China has committed to doubling the use of unconventional water sources by 2025 but the State Council has admitted there’s a long way to go on environmental protection.
Banking on the unconventional
China has announced a new five-year plan that includes doubling the use of “unconventional water” sources by 2025.
Four approaches will be used, including recycled municipal wastewater, seawater desalination, water reuse in the mining sector and also stormwater harvesting.
As part of the plans, the country could raise the rate of treated sewage by over 25 per cent by 2025.
As well as air, Shanghai has pledged to make its water cleaner. A report by Shanghai Daily, Shine, showed that from January to August of this year, the rate of surface water ranked "good" was 77.3 percent, an increase of 5.1 percent over the same period of last year.
This was attributed to the city preventing and controlling water pollution by maintaining four centralised water sources, including Qingcaosha, Chenhang,
“China aims to bring the proportion of good water quality in its coastal regions up to 79 per cent.”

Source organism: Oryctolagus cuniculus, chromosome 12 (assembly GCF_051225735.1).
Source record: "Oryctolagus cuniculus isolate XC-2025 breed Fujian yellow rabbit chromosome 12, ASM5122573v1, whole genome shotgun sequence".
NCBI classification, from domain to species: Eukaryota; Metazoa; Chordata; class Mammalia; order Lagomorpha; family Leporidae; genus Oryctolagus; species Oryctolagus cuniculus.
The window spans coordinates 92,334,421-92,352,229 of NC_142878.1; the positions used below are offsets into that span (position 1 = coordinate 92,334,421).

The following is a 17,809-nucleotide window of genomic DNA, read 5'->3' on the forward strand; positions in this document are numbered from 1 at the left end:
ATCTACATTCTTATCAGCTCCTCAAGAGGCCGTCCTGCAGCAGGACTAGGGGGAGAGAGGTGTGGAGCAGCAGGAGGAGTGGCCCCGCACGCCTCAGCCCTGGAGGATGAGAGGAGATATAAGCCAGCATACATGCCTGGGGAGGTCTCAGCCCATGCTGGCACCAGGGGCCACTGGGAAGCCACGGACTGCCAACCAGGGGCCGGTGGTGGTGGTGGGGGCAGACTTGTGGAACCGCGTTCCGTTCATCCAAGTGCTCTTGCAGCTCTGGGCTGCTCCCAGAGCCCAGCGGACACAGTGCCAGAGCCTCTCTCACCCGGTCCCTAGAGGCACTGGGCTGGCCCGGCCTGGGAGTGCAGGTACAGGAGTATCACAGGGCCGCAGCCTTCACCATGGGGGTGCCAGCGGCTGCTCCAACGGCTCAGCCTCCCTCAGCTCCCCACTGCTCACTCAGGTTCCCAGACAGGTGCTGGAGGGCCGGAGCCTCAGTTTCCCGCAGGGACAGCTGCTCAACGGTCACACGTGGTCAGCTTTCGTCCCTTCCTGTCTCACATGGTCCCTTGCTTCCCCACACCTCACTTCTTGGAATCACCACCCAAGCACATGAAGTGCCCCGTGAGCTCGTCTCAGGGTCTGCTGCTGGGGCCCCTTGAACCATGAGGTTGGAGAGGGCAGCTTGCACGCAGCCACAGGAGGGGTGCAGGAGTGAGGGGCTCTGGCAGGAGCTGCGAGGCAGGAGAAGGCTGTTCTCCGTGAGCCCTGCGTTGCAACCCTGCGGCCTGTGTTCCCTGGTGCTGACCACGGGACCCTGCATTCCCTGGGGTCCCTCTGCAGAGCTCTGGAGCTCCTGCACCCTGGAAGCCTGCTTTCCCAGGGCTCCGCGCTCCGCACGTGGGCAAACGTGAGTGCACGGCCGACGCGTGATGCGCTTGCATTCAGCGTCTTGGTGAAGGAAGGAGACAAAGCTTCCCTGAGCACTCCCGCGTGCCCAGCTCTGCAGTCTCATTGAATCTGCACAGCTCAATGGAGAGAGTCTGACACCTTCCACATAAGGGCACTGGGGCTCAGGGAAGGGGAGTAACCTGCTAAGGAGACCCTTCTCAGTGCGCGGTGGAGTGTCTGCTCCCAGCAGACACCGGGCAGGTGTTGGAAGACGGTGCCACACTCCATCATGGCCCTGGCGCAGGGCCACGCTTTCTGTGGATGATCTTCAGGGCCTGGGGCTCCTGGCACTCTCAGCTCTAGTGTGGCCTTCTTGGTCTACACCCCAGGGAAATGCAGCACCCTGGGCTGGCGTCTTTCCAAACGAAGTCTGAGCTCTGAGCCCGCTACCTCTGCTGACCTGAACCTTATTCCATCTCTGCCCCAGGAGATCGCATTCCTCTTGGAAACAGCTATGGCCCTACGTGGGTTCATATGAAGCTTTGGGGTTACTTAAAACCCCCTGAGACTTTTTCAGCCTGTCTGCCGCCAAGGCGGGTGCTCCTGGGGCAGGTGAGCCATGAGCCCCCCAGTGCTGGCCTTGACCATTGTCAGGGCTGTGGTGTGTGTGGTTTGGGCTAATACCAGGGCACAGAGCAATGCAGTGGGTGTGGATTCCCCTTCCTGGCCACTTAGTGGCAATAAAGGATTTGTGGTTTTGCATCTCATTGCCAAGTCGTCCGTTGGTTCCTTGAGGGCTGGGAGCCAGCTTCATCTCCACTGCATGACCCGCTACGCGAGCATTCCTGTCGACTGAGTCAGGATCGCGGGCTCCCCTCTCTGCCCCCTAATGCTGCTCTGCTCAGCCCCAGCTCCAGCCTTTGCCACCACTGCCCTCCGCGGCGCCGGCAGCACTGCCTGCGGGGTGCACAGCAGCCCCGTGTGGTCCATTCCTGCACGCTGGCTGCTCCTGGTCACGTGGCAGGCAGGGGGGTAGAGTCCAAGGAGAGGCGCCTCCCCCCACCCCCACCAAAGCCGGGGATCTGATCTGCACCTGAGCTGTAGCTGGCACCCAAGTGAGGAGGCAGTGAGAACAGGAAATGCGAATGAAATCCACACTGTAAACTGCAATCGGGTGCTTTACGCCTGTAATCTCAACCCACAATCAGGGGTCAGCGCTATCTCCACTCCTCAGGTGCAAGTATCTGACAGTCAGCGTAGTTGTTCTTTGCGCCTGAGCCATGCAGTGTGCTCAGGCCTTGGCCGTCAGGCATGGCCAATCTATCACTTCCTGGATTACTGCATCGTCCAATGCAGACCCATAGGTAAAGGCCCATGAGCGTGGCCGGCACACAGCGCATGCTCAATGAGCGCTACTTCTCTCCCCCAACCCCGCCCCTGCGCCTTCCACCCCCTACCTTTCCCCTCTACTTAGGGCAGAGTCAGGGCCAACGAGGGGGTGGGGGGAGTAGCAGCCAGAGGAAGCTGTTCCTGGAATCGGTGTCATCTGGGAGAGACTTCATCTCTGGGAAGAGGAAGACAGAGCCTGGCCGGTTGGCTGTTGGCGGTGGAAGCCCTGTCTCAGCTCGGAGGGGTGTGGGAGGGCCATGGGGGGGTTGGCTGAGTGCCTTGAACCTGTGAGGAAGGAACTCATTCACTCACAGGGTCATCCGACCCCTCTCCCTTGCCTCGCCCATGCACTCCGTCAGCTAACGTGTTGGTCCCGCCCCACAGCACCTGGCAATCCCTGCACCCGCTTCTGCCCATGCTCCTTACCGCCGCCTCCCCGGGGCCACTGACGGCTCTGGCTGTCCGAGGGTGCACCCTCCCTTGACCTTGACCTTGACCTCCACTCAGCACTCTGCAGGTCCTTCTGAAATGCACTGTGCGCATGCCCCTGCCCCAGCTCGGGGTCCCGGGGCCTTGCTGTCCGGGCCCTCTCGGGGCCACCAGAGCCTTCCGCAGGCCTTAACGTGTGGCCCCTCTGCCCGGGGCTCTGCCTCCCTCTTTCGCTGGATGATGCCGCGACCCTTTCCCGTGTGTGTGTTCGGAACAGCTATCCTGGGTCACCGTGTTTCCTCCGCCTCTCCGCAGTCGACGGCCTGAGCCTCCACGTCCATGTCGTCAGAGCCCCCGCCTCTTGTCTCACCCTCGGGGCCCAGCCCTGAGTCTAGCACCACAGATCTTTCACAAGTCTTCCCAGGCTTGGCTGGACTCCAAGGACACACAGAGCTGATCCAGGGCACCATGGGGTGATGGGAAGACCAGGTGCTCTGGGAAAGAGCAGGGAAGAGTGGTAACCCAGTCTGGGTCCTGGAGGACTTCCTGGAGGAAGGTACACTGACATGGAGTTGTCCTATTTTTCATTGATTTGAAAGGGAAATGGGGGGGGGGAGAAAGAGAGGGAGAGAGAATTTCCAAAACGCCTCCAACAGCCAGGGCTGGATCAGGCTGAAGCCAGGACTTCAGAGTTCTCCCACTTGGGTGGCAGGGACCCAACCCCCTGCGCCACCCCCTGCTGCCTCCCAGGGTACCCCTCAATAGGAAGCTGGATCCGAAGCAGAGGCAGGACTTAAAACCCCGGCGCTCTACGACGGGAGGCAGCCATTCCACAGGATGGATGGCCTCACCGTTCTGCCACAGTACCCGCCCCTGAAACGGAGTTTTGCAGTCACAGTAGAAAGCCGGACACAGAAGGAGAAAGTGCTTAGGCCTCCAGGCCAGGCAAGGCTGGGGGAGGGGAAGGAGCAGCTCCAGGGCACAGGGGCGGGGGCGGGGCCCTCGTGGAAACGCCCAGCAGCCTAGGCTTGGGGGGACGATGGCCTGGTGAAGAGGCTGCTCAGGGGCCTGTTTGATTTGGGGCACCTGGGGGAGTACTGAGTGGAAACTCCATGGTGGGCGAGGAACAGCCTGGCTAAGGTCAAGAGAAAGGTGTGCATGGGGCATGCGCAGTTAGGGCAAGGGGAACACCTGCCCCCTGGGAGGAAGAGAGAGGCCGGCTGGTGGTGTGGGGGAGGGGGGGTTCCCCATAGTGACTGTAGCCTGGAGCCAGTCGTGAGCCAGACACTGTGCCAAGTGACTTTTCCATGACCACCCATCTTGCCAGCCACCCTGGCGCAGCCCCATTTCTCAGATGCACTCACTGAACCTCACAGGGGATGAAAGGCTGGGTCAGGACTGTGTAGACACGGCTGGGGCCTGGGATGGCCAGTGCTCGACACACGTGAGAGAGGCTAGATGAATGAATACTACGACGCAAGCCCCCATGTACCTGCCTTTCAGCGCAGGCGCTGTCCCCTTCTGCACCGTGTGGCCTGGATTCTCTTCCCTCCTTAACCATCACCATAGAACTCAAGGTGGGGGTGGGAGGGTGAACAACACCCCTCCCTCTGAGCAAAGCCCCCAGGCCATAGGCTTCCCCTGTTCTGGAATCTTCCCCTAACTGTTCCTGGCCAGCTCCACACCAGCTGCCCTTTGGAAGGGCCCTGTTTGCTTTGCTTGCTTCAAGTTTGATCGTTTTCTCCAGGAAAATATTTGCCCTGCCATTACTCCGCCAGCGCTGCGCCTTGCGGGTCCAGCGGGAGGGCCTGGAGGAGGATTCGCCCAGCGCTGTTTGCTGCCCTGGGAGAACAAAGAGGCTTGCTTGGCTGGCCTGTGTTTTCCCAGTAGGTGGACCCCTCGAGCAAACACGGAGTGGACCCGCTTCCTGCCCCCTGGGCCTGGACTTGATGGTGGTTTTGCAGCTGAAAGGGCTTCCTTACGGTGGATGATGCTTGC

Dongfengxisha and Jinze at Class III status since 2018.
A long way to go
Meanwhile, at the tail end of the recent COP26 negotiations, China’s State Council admitted there’s still a “long way to go” on environmental protection.
The Council said: “China aims to bring the proportion of good water quality in its coastal regions up to 79 per cent, to basically eliminate heavy polluted weather, to effectively control soil pollution risks and to significantly enhance the capability of treating solid waste and new pollutants.”
President Xi faced criticism for not attending the U.N. climate gathering in Scotland. Meanwhile, China and India were accused of weakening the COP26 group commitment by agreeing to “phase down” rather than “phase out” coal.
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